Since the two methods used have the same logic, the regression of EP-SPI versus SPI values shows a significant correlation at the5% level with a coefficient of determination of 0/673 and a slope of 0/82. To compare the two methods SPI and EP-SPI, we need to perform statistical tests. If the data has a normal distribution, it is possible to use a parametric test, otherwise we must use a non-parametric test. Using the Kolmogorov-Smirnov test, we determine the normality of the data distribution. According to the result of this test with error α=0.05, the distribution of normal SPI and EP-SPI values and the difference between the two methods were not normal. In reviewing the studied stations, out of 9895 events, the cases in which SPI was positive and EP_SPI negative included 880 cases, of which 277 were differences in the values of SPI and EP-SPI index more than 1. In 67 cases, the degree of drought was 2 to 4 levels of difference with SPI, which indicates the presence of drought in the study areas. Three acute incidents occurred in Qom, Mehrabad and Omidiyeh stations in January and February 1996 and December 1998. In these three stations at least 4 levels of drought have been shifted. According to the study, the lowest number of disputes was related to Safiabad station (Dezful) in Khuzestan province with 6 incidents and the highest number was related to Omidieh (Aghajari) stations in Khuzestan province and Minab in Hormozgan province with 18 incidents. it is arrived 86% of the incidents were seen with a difference of more than one in the months of November to February and the highest difference between the two methods was equivalent to four levels of drought index shift from very severe to mild drought. Also, in terms of average, the difference between the two methods was more severe in December and January.
The monthly pattern of more than one difference between SPI and EP_SPI twelve months in the rainy months of December to February and low rainfall in June to October was in accordance with the rainfall regime in the region. In general, the difference in precipitation from year to year, more at the beginning or end of the rainy season, greatly affects the SPI values, while in the EP-SPI method, their effect dampens over time and a better understanding of the real state of drought/wet period has provided in the area. In this study, it was found that8.9% of the twelve-month drought events in dry climate were hidden from the SPI index. This was consistent with a comparison of NDVI maps that were typically received from NOAA satellite AVHRR sensors on5 dates. In these 5 dates, the difference between SPI and EP-SPI index has been observed in more than ten stations. Therefore, it can be said that the efficiency of EP-SPI method for detecting droughts in a period of twelve months is confirmed. Although no similar study has been found to date, Nadi and Sheikhi Soghanloo (2020) observed that the difference between SPImod and SPI indices is more obvious in stations with drier climates. Therefore, they concluded that using SPImod instead of SPI provides more accurate results due to the elimination of seasonal rainfall effects. It can be concluded that the results of this study were consistent with the result of this study.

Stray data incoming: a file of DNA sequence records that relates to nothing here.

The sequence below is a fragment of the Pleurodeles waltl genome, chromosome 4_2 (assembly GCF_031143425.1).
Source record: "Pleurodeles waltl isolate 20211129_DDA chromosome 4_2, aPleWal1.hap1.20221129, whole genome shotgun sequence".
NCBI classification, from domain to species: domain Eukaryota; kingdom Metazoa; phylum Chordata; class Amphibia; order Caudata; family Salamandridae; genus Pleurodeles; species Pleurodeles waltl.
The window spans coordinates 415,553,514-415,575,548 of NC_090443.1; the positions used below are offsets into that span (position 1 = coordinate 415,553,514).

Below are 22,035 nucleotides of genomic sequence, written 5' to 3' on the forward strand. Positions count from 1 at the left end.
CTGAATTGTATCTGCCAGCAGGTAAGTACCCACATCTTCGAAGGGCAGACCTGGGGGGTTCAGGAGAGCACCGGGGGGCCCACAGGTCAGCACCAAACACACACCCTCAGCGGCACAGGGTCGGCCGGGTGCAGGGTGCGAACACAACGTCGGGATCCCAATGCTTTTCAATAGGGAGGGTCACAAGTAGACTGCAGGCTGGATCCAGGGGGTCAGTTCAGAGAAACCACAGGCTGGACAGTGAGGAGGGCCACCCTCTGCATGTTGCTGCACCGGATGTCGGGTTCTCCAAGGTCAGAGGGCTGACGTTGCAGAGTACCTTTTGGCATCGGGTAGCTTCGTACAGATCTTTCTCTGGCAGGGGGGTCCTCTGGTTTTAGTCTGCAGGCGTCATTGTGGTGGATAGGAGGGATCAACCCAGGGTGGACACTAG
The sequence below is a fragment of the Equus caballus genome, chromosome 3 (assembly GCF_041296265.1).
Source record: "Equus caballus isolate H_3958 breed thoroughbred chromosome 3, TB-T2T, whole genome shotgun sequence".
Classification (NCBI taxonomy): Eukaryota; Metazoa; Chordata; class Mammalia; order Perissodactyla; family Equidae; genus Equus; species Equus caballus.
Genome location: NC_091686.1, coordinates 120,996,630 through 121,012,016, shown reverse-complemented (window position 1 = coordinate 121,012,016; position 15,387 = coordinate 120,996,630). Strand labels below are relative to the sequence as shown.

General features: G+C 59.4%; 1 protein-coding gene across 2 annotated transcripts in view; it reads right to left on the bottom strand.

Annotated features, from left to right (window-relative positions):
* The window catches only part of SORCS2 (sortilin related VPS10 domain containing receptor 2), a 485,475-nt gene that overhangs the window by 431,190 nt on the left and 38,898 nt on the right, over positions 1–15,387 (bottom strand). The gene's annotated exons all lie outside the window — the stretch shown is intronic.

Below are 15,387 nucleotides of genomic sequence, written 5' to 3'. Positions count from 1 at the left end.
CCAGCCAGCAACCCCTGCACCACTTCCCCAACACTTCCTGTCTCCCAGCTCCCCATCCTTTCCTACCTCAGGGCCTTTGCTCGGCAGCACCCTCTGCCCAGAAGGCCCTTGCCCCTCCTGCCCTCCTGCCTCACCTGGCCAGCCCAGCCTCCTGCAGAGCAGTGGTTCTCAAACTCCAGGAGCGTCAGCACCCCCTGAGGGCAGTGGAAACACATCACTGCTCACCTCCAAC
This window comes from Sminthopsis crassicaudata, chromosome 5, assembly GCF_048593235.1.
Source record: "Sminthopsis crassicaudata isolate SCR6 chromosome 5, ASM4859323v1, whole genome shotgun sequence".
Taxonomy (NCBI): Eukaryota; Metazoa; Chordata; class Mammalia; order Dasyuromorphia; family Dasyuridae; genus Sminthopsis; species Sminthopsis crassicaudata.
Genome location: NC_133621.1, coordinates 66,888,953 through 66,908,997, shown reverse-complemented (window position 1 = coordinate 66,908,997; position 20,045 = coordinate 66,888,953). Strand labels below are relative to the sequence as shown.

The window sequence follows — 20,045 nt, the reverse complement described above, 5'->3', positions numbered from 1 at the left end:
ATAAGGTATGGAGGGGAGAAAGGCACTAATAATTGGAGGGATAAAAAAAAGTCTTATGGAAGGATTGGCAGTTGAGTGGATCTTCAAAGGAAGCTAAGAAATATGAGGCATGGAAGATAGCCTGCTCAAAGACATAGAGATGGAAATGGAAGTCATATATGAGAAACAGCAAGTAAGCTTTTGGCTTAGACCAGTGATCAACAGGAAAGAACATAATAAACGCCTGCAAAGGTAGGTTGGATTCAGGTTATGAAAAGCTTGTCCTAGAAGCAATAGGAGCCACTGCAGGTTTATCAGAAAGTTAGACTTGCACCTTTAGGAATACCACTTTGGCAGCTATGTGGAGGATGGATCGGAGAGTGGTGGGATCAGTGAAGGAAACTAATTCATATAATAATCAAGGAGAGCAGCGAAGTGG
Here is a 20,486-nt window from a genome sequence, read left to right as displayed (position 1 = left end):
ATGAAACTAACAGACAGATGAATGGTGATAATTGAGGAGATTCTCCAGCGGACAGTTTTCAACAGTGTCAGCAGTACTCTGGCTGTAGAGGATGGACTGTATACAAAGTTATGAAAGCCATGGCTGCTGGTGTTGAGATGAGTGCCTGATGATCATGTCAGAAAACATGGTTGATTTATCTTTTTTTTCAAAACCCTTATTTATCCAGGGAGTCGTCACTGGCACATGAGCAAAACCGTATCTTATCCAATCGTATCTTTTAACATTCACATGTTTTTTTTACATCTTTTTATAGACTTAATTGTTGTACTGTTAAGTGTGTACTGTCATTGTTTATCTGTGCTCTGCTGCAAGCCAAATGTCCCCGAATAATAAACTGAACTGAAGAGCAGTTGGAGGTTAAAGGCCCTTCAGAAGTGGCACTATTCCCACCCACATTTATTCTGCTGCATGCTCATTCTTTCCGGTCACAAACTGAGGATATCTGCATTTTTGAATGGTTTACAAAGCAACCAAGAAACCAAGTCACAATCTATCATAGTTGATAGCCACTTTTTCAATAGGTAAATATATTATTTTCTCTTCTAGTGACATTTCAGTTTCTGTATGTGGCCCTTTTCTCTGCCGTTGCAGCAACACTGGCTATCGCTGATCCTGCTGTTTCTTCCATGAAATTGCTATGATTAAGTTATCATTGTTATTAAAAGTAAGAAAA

Keywords: Correction Index EP-SPI, arid zone, Drought, SPI.